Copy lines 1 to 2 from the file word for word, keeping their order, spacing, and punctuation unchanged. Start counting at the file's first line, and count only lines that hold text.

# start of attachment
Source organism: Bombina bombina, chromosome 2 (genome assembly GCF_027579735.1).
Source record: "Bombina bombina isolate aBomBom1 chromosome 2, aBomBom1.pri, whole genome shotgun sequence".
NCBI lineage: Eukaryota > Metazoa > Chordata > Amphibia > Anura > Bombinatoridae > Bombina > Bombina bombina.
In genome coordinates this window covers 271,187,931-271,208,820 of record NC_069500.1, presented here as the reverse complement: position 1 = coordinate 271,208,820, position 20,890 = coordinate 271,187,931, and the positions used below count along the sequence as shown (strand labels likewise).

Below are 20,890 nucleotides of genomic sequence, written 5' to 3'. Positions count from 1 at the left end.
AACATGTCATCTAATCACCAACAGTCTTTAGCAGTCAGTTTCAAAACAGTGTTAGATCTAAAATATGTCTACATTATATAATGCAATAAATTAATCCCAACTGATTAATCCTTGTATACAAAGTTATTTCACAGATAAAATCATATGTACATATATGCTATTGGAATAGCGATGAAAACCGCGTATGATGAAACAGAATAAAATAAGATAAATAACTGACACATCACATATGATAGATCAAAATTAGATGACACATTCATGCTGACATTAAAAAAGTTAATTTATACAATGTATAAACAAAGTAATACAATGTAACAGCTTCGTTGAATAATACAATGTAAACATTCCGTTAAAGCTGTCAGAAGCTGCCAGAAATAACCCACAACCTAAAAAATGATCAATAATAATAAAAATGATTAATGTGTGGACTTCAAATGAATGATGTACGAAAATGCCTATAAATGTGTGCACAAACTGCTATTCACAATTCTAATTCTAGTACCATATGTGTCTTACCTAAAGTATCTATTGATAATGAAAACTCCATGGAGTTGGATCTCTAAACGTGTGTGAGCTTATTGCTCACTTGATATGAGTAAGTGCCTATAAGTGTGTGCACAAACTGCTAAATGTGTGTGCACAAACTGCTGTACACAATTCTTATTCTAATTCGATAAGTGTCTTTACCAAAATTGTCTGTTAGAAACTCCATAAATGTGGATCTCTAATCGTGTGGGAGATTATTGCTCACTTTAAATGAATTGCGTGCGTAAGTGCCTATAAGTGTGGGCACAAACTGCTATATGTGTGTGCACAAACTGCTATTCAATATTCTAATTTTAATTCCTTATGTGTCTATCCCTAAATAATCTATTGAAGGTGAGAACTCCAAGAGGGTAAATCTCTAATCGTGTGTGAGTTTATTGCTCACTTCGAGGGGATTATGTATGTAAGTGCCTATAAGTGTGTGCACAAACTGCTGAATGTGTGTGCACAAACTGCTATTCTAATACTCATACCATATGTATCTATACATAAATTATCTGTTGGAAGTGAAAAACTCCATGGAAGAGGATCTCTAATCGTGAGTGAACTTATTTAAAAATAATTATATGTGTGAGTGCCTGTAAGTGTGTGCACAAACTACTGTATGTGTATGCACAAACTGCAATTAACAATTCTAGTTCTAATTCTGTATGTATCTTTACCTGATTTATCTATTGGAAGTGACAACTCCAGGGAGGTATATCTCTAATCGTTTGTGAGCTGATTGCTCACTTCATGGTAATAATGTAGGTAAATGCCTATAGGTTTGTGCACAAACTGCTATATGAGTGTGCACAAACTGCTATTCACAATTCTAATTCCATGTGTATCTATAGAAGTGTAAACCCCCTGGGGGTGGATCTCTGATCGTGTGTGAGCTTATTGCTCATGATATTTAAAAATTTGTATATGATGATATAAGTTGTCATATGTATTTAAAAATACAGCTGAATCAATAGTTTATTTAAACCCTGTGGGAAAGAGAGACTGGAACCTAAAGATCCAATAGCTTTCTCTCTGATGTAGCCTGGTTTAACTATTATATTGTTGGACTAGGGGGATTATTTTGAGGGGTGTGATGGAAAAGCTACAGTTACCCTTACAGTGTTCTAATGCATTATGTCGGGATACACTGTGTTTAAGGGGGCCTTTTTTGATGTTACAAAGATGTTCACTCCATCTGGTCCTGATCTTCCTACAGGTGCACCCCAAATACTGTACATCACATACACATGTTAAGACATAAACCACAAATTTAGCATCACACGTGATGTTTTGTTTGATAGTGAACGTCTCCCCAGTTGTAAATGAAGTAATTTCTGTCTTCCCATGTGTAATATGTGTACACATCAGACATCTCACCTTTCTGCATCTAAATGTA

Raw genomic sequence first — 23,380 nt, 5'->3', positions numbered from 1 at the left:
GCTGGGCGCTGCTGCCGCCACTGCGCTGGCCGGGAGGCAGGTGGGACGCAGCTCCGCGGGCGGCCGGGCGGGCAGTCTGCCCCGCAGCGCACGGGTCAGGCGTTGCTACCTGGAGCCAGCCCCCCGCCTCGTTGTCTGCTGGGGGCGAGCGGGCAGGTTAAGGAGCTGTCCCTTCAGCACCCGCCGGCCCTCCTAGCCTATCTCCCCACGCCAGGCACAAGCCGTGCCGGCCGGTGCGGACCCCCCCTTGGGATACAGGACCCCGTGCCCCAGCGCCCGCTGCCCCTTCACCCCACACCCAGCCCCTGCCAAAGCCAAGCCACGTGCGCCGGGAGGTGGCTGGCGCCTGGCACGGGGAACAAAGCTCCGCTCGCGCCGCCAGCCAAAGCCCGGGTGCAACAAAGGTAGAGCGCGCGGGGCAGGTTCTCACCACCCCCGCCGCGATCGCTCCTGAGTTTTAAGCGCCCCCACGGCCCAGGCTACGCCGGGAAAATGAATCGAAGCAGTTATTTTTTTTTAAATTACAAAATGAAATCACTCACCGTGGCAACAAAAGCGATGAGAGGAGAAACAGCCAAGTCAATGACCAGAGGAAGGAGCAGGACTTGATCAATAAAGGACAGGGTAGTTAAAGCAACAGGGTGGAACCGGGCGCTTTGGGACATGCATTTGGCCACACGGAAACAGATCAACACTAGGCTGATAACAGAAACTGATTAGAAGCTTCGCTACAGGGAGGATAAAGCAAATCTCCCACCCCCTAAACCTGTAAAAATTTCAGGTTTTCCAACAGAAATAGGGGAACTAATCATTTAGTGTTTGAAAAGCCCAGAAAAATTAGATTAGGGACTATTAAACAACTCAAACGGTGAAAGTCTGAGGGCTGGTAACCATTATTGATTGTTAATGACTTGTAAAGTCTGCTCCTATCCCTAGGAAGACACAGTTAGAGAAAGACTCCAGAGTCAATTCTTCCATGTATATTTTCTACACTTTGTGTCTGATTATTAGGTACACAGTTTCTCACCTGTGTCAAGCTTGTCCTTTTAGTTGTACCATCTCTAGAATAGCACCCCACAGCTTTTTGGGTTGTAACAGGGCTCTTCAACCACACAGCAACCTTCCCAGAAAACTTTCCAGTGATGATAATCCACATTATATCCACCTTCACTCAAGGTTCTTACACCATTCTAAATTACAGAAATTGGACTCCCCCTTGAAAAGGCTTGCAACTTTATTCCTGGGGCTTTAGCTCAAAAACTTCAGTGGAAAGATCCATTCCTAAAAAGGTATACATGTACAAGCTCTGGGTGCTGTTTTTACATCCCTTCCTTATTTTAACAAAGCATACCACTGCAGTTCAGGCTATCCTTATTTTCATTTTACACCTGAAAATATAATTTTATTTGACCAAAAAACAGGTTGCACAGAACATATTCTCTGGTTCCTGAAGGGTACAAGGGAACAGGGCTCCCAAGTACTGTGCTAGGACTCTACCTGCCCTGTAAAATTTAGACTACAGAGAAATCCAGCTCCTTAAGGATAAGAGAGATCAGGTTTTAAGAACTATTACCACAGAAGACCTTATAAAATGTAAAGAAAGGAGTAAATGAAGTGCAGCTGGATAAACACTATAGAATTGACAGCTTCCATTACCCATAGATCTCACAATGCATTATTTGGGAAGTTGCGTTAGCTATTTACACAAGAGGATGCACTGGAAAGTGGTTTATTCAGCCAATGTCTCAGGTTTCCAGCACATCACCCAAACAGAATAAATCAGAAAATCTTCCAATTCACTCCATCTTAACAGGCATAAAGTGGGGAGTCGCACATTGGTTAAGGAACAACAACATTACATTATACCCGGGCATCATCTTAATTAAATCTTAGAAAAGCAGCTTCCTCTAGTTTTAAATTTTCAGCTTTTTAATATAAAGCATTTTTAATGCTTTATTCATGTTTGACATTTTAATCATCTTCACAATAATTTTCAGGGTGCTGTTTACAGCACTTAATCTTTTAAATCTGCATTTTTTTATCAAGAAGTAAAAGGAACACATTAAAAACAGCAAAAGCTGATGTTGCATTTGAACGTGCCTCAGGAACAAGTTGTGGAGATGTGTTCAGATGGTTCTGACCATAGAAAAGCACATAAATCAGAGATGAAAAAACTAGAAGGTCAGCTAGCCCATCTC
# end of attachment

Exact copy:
Source organism: Bombina bombina, chromosome 2 (genome assembly GCF_027579735.1).
Source record: "Bombina bombina isolate aBomBom1 chromosome 2, aBomBom1.pri, whole genome shotgun sequence".